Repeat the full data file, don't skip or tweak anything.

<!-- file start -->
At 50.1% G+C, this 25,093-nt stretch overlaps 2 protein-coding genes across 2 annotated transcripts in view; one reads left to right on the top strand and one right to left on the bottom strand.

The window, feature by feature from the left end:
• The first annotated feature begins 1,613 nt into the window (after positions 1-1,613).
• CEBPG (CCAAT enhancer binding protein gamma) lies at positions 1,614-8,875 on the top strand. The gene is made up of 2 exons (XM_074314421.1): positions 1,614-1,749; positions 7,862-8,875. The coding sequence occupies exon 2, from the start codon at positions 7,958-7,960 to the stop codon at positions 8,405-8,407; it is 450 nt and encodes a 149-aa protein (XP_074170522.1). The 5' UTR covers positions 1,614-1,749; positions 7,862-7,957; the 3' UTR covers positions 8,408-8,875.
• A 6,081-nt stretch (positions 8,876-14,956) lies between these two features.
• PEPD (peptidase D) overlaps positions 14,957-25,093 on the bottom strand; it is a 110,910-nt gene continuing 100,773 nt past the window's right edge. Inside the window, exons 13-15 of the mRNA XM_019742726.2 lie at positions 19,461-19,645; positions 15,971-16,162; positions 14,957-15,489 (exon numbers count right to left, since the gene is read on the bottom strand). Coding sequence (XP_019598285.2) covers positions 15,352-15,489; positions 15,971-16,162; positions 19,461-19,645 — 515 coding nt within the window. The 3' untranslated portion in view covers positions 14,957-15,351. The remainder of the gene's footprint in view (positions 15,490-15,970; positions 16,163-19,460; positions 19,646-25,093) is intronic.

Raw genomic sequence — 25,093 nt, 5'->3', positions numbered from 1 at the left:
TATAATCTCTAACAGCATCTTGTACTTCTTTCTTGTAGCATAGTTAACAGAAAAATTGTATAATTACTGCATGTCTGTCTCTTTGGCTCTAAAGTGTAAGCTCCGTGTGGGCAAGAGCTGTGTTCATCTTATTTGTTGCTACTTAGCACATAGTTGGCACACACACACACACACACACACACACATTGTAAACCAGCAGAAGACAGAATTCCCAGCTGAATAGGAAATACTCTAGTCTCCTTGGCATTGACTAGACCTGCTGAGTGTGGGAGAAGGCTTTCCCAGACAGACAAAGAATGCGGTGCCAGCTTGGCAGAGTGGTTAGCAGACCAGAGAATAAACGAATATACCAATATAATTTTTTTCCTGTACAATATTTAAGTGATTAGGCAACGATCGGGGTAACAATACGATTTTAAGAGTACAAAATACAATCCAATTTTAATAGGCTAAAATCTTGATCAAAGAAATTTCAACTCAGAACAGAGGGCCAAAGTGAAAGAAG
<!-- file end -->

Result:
At 50.1% G+C, this 25,093-nt stretch overlaps 2 protein-coding genes across 2 annotated transcripts in view; one reads left to right on the top strand and one right to left on the bottom strand.

The window, feature by feature from the left end:
• The first annotated feature begins 1,613 nt into the window (after positions 1-1,613).
• CEBPG (CCAAT enhancer binding protein gamma) lies at positions 1,614-8,875 on the top strand. The gene is made up of 2 exons (XM_074314421.1): positions 1,614-1,749; positions 7,862-8,875. The coding sequence occupies exon 2, from the start codon at positions 7,958-7,960 to the stop codon at positions 8,405-8,407; it is 450 nt and encodes a 149-aa protein (XP_074170522.1). The 5' UTR covers positions 1,614-1,749; positions 7,862-7,957; the 3' UTR covers positions 8,408-8,875.
• A 6,081-nt stretch (positions 8,876-14,956) lies between these two features.
• PEPD (peptidase D) overlaps positions 14,957-25,093 on the bottom strand; it is a 110,910-nt gene continuing 100,773 nt past the window's right edge. Inside the window, exons 13-15 of the mRNA XM_019742726.2 lie at positions 19,461-19,645; positions 15,971-16,162; positions 14,957-15,489 (exon numbers count right to left, since the gene is read on the bottom strand). Coding sequence (XP_019598285.2) covers positions 15,352-15,489; positions 15,971-16,162; positions 19,461-19,645 — 515 coding nt within the window. The 3' untranslated portion in view covers positions 14,957-15,351. The remainder of the gene's footprint in view (positions 15,490-15,970; positions 16,163-19,460; positions 19,646-25,093) is intronic.

Raw genomic sequence — 25,093 nt, 5'->3', positions numbered from 1 at the left:
TATAATCTCTAACAGCATCTTGTACTTCTTTCTTGTAGCATAGTTAACAGAAAAATTGTATAATTACTGCATGTCTGTCTCTTTGGCTCTAAAGTGTAAGCTCCGTGTGGGCAAGAGCTGTGTTCATCTTATTTGTTGCTACTTAGCACATAGTTGGCACACACACACACACACACACACACACATTGTAAACCAGCAGAAGACAGAATTCCCAGCTGAATAGGAAATACTCTAGTCTCCTTGGCATTGACTAGACCTGCTGAGTGTGGGAGAAGGCTTTCCCAGACAGACAAAGAATGCGGTGCCAGCTTGGCAGAGTGGTTAGCAGACCAGAGAATAAACGAATATACCAATATAATTTTTTTCCTGTACAATATTTAAGTGATTAGGCAACGATCGGGGTAACAATACGATTTTAAGAGTACAAAATACAATCCAATTTTAATAGGCTAAAATCTTGATCAAAGAAATTTCAACTCAGAACAGAGGGCCAAAGTGAAAGAAG